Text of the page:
One of the biggest developments that is altering societies across the globe today is the invention of the online world. The Internet, the business transactions that rely on it, the information that spreads because of it and the social media that have grown on it are all transforming innumerable parts of the ways that we conduct business and relate to each other.
At the most personal, individual level, the new cyber world has facilitated or afforded or caused all sorts of new dynamics and behaviors. A provocative new movie, “Her”, starring Joaquin Phoenix, explores some of those new realities and posits a few more.
Set in a time maybe 10 or 15 years from now, “Her” shows us a society that is almost assuredly the one that we will be offered. Theo (Phoenix) lives in Los Angeles and appears quite mainstream and ordinary. He and his friends (and everybody else) mostly keep an earpiece — wireless to their computers — in place as they work, play and walk.
Outdoors, during the commuter hour, we see pedestrians moving in groups and alone, and the solo walkers are invariably talking and listening with their headsets. At work, people take out the earpieces only when they speak with co-workers.
At home, there is a wealth of cyber-based entertainment options. In addition to the Twitter, Facebook, YouTube, TV, DVDs, Wii, blogs, gaming and more that we are used to, Theo’s time has immersion games where avatars and avatar worlds are projected in see-through, 3-D images, and scenes and action sequences that fill up most of the volume of a room. These games have become quite seductive because the user (you) directs all the action and is himself the protagonist and star. You become the center of attention.
Keyboards are rare in the world of “Her.” Almost all control of computers, games, phones and machines is executed by voice-recognition software. We see this in Theo’s job. He is a love-letter writer, and he dictates the letters into his computer, which produces ballpoint-pen, handwritten copies for his customers to send their partners (we are left to wonder if people have become incompetent to express emotions, or whether this service is simply another inroad of commercialization).
Theo excels at his job, writing wonderfully touching letters, which of course is an irony, considering that he is sad and lonely and has been unable to land a girlfriend.
In a blue mood, he turns to the Internet for distraction and is offered an “Intelligent Operating System,” a program designed to answer his questions, help organize his online files and generally keep him company. This IOS, a new product, will actually “evolve,” becoming smarter and smarter as it “learns” from its own lightning-speed data surveys and search history.
The IOS is triggered anytime by Theo’s voice, and it has a human voice of its own. Theo is delighted when he selects a woman’s voice and she — named Samantha — sounds beautiful and attentive (Scarlett Johansson).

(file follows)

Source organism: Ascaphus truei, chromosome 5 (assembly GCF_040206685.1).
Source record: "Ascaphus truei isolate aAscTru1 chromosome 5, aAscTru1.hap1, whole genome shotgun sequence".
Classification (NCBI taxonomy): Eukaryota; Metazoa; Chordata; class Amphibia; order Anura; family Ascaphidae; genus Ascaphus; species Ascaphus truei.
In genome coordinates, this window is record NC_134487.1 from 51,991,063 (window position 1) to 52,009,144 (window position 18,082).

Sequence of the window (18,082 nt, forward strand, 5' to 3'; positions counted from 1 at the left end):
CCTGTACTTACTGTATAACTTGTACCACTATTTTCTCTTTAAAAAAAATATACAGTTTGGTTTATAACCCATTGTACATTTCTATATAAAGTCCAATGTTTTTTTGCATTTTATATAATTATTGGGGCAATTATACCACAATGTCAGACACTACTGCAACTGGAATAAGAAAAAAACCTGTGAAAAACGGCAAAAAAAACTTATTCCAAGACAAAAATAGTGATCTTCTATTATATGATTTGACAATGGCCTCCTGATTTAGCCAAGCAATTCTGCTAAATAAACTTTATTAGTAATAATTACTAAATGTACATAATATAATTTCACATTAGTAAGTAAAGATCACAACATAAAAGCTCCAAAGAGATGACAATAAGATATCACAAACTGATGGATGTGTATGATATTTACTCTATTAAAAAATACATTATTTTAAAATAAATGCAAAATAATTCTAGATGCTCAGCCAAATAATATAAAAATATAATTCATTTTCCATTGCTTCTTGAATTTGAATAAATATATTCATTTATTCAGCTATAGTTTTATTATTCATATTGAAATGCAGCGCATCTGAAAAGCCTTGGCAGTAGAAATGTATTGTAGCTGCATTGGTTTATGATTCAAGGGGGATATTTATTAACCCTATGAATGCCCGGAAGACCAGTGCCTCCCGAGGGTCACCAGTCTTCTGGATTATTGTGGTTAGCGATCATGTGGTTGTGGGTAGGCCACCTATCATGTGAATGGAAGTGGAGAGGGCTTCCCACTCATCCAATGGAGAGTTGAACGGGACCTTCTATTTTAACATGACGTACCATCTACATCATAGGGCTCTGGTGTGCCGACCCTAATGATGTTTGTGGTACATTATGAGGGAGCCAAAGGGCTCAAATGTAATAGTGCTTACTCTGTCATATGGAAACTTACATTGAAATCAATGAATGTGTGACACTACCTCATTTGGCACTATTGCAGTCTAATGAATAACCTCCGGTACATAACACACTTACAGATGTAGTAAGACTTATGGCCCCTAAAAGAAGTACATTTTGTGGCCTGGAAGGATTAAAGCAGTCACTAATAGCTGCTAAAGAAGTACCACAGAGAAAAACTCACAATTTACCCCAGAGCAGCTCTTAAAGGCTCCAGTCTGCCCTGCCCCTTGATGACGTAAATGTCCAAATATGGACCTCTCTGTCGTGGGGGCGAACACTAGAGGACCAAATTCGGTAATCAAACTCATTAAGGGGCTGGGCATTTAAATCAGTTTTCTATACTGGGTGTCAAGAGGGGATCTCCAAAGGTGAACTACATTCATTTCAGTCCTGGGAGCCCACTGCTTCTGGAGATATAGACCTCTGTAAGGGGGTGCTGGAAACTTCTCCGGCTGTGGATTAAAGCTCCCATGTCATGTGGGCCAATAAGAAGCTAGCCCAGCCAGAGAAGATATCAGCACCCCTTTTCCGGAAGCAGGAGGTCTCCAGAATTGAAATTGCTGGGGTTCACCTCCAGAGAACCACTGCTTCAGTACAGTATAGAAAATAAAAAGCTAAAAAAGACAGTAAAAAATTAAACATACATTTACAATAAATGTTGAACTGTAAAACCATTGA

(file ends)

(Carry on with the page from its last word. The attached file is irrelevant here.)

Although he (and we) knows that Sam is a computer program, he cannot help but laugh at her jokes, be comforted by her and discuss topics with her. She is good company and reacts spontaneously to the life that she observes through his camera lens — as he takes her everywhere.
Things take a turn when Theo discovers that Sam is talking with 8,316 other users and in love with 641 of them. After all, they have had sex (you’ve got to see it), and he has fallen in love with her.
Simultaneously, Theo is finalizing a divorce agreement with his wife, and his best friend is divorcing her husband. The movie, which starts out solely as a description of imminent computer technology, slowly broadens into some investigation of love relationships.
The two topics are connected. For it is partially the enormous reliance on cyber-based communications that is changing a host of norms that used to guide both the standards and quality of human-to-human exchange. How we use emailing, texting, tweeting, instagramming, gaming and a whole host of smartphone capacities is changing our emotional and cognitive skills, our habits and our expectations.
The characters in “Her” do not seem futuristic. You already know people exactly like them today. But we still live in a transition time, and over half of our citizenry grew up with the “old,” pre-computer ways and norms. Today, however, nine of 10 teens aged 14 to 17 utilize online social media. And, rapidly, computerization, automation and robotization are expanding in all directions. Therefore, we have not yet arrived at the ultimate online society that we are — without a doubt — pointed at.
So, as more and more life migrates onto screens, will we try to assess what is gained and what is lost? With all that computer power, we’ll have no shortage of data, but I wonder if we’ll lose the inclination and attributes necessary for the requisite distillation and synthesis.
Brian T. Watson is a Salem News columnist. Contact him at firstname.lastname@example.org.